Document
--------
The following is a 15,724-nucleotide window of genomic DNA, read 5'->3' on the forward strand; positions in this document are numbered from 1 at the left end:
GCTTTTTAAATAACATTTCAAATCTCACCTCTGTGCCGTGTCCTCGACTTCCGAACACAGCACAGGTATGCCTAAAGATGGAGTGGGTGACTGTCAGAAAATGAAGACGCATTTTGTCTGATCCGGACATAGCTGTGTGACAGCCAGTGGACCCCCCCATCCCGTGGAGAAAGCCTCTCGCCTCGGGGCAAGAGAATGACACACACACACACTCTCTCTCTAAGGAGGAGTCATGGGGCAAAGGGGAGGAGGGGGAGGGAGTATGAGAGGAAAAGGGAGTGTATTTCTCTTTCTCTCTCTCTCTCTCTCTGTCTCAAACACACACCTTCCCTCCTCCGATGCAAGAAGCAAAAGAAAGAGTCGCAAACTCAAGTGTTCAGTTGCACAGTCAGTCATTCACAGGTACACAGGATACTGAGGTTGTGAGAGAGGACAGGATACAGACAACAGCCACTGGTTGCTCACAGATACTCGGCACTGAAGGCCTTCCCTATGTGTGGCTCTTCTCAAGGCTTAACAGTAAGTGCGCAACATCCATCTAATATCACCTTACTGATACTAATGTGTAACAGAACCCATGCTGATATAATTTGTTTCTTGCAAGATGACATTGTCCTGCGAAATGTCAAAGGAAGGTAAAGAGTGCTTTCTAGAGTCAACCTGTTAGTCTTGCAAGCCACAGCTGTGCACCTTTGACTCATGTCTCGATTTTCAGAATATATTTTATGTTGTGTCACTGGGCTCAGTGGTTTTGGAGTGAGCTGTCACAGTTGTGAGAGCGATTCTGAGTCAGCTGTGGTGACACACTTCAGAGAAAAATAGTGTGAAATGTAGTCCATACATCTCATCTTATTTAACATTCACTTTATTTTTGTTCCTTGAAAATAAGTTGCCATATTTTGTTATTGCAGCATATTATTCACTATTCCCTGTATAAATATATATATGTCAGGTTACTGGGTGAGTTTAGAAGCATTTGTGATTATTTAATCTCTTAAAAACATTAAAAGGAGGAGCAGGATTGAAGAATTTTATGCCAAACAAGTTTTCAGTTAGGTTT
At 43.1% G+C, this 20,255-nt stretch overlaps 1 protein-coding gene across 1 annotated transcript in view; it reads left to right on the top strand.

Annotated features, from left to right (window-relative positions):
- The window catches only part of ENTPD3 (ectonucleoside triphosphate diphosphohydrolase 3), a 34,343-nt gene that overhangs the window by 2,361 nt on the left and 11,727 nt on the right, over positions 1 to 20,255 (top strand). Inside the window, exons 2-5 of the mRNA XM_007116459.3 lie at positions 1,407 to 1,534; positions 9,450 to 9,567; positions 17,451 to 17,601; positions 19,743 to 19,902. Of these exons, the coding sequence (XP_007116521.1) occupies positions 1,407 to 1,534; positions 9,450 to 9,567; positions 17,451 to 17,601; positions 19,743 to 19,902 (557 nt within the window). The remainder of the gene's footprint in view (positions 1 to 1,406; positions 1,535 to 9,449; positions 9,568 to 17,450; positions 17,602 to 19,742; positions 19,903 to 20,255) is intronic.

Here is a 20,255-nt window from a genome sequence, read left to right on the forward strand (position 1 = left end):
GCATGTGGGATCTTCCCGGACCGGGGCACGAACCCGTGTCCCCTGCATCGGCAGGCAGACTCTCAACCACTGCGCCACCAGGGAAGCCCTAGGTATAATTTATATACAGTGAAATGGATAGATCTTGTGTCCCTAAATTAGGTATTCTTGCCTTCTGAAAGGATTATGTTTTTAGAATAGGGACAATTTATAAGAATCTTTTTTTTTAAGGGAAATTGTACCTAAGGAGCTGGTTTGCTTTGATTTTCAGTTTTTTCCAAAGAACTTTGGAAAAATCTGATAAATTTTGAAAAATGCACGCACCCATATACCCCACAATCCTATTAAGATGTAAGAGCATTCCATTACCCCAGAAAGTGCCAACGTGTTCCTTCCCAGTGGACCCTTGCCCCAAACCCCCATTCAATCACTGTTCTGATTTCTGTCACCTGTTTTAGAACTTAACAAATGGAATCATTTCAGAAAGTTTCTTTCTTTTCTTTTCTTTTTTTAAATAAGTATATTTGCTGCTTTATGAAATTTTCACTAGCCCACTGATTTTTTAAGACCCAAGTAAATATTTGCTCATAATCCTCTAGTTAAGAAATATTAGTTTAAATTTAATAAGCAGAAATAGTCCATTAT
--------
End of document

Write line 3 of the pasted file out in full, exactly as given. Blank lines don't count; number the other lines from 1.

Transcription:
At 43.1% G+C, this 20,255-nt stretch overlaps 1 protein-coding gene across 1 annotated transcript in view; it reads left to right on the top strand.